A New York judge has arrested two felons for assaulting an NYPD officer in a subway station, free and without bail.
Kareem McClary, 23, and Izayiah Jessamy, 20, smoked cigarettes on the platform of the Freeman Street subway station Monday afternoon with a third, unidentified man.
When two police officers asked the men to stop smoking, they refused and attacked the officer, authorities said.
During their hearing in Bronx Criminal Court, prosecutors requested bail of $10,000 or $30,000, which Judge Eugene Bowen rejected.
Judge Bowen released both men without bail on Nov. 14, according to court records.
Both McClary and Jessamy have no criminal records.
Two men were caught on video assaulting a New York police officer on the platform of a subway station in the Bronx, as crimes continue to plague the Big Apple’s subway system
Two police officers asked the men to stop smoking – which is prohibited in metro stations – and leave. The men refused and began fighting with police, some of which was captured on video, before officers were able to arrest two of them.
Patrick Hendry, the chairman of the Police Benevolent Association union, criticized the decision, saying: ‘This shows what an absolutely upside-down world we live in.
“We need New Yorkers to speak out and demand real consequences for those who attack police.
“Our streets and subways won’t be safe if the police who protect them aren’t safe.”
McClary and Jessamy were charged with assault on a police officer, resisting arrest, violation of local law and trespassing.
Authorities have also released photos of the third perpetrator but have not yet identified him. Police are still looking for the third suspect.
Video of the incident shows two of the men – McClary and Jessamy – hitting one of the officers in the head before help arrived.
Several officers eventually handcuffed the two men before the third suspect ran down the stairs and got away.
The police officers suffered minor injuries and were treated at the scene, according to police.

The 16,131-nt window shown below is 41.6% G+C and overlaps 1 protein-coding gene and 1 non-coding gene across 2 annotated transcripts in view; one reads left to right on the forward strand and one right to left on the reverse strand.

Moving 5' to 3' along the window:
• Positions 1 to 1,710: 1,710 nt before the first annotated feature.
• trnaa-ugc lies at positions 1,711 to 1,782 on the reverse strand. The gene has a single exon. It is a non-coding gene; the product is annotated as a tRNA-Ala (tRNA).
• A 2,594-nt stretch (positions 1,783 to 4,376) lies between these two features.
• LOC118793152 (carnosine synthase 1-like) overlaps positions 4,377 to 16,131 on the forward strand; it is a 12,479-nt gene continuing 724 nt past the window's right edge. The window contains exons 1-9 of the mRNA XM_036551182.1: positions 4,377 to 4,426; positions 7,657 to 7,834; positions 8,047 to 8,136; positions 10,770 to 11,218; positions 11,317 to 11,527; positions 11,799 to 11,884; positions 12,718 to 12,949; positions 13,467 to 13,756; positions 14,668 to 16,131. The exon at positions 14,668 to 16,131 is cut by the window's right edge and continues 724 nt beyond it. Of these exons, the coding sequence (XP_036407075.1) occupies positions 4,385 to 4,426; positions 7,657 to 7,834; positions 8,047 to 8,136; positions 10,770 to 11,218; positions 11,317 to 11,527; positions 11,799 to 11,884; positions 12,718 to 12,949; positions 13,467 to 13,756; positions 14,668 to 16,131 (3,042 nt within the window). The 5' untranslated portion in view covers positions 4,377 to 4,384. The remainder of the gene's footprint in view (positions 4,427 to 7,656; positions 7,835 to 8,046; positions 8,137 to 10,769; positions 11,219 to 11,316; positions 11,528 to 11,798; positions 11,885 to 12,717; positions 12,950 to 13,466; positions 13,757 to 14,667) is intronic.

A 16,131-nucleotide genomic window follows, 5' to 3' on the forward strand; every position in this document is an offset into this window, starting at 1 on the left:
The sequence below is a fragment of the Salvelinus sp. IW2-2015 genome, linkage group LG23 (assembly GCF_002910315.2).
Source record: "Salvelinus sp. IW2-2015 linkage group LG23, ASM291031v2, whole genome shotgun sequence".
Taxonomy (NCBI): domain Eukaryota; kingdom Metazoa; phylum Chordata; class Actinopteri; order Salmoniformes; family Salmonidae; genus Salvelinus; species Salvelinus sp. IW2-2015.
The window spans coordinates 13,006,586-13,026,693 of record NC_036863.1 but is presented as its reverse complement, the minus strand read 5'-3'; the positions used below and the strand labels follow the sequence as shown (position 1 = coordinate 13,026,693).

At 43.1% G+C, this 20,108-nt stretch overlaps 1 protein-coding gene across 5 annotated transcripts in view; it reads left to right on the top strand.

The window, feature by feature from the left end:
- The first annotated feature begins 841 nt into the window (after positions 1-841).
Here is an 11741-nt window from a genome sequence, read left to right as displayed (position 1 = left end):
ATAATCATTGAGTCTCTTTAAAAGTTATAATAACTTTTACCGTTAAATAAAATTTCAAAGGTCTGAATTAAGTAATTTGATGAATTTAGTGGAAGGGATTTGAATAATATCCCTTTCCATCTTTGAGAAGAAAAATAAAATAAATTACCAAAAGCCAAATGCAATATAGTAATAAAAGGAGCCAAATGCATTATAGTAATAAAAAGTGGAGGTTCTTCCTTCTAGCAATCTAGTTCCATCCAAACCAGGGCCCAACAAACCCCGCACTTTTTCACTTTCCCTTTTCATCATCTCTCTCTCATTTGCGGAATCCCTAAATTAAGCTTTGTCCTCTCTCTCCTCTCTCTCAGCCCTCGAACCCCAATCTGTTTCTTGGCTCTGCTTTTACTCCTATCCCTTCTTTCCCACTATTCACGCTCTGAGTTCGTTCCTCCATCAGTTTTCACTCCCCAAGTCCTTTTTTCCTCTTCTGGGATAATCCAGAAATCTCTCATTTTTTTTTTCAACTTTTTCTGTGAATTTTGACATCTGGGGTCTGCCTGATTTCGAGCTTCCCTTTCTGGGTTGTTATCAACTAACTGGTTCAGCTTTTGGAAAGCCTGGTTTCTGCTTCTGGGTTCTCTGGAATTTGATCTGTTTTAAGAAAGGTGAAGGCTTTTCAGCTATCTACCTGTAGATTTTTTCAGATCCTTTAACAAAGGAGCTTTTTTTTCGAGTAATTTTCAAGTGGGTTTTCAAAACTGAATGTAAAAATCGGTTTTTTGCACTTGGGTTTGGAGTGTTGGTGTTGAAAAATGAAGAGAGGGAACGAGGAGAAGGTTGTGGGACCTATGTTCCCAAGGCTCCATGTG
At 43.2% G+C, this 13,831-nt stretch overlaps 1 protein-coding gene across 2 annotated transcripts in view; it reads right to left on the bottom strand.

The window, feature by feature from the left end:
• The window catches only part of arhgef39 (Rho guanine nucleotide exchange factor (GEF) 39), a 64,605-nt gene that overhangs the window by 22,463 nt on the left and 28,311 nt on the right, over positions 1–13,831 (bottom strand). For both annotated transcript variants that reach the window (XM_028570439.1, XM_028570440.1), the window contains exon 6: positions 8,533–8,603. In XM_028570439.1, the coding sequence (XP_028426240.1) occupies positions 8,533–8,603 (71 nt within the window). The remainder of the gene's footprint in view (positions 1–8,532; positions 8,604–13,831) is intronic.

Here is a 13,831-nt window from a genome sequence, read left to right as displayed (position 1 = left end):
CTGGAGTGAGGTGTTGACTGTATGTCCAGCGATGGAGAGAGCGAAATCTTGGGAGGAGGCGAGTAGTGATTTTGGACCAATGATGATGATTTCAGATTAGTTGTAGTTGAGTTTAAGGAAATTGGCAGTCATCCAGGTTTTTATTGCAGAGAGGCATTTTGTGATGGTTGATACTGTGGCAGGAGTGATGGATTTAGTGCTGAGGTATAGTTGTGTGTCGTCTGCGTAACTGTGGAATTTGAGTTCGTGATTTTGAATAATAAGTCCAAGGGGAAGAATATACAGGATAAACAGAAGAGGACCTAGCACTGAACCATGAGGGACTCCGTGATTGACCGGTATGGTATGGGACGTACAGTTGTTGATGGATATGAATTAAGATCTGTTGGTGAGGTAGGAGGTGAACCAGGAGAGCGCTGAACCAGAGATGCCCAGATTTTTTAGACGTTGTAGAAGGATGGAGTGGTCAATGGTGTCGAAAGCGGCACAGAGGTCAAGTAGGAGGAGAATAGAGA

New York’s bail reform, passed in 2019, is eliminating cash bonds in most cases — a progressive policy that has resulted in many criminals being released back onto the streets within hours of being arrested.
The reform also requires judges to consider a person’s ability to pay before setting bail.
Judge Eugene Bowen released Kareem McClary, 23, and Izayiah Jessamy, 20, after they beat up NYPD officers without bail
Authorities have also released photos of the third perpetrator but have not yet identified him. Police are still looking for the third suspect
The policy was intended to reduce the risk that someone would end up in prison because he or she could not afford release, and to reduce the unnecessary use of incarceration.
But the well-intentioned law has come under fire from Mayor Eric Adams since it came into effect in 2020.
Adams, a former police officer, said in an interview: “This catch-repeat-release system is just destroying the foundations of our country. And that’s why we’re losing this election.
“Six out of 10 New Yorkers in the Hispanic and Asian communities voted for Democrats, compared to seven to eight out of 10 last time. We’re losing the black and brown base that really believes in those fundamental things. Public safety, housing, education.
‘We can’t talk our way out of this. We have to be realistic about what people encounter on the street.
“We need to get back to Albany…too many people in Albany have dug in and said, ‘If we change this small number of offenders and go after them, we are giving up on a reform that I advocated for.’
“It’s a big mistake not to recalibrate because there are too many people… who are repeat offenders. They have decided that they will be violent in our streets, and the unpredictability of their behavior is real…’
Although overall crime in New York City is down slightly this year (less than one percent) compared to 2022, crimes remain a problem, up six percent
Although overall crime in New York City is down slightly this year (less than one percent) compared to 2022, crimes remain a problem, up six percent.
In the shocking more than 24,000 incidents, police officers were targeted, according to John D. Macari Jr, who posted the video of the attack on X.
“Another NYPD officer attacked in the Bronx transit. Supposedly this happened yesterday,” he wrote.
“As (NYPD Transit) Chief Kemper has repeatedly stated, the increase in crimes is largely related to law enforcement taking enforcement action. Does that make you feel safe in New York?’
In addition to crimes, crime on the city’s public transportation system has remained a problem highlighted by many critics of Mayor Adams and progressive prosecutors in the city.
Subway crime has been labeled one of the city’s biggest crises. Although statistics show a slight decline in traffic violations, even progressive Manhattan District Attorney Alvin Bragg said he was afraid for his family as they rode the subway last month.
“I know the statistics that transit crime has gone down, but when one of my family members gets on the train, I get a knot in my stomach too,” he said. FOX5 News when asked about the perception that the subway system is becoming increasingly unsafe.
“I live here, I raise my family here, so we have a lot more work to do,” he added.
Major crime in the subway system fell 9.9% in July, according to city statistics.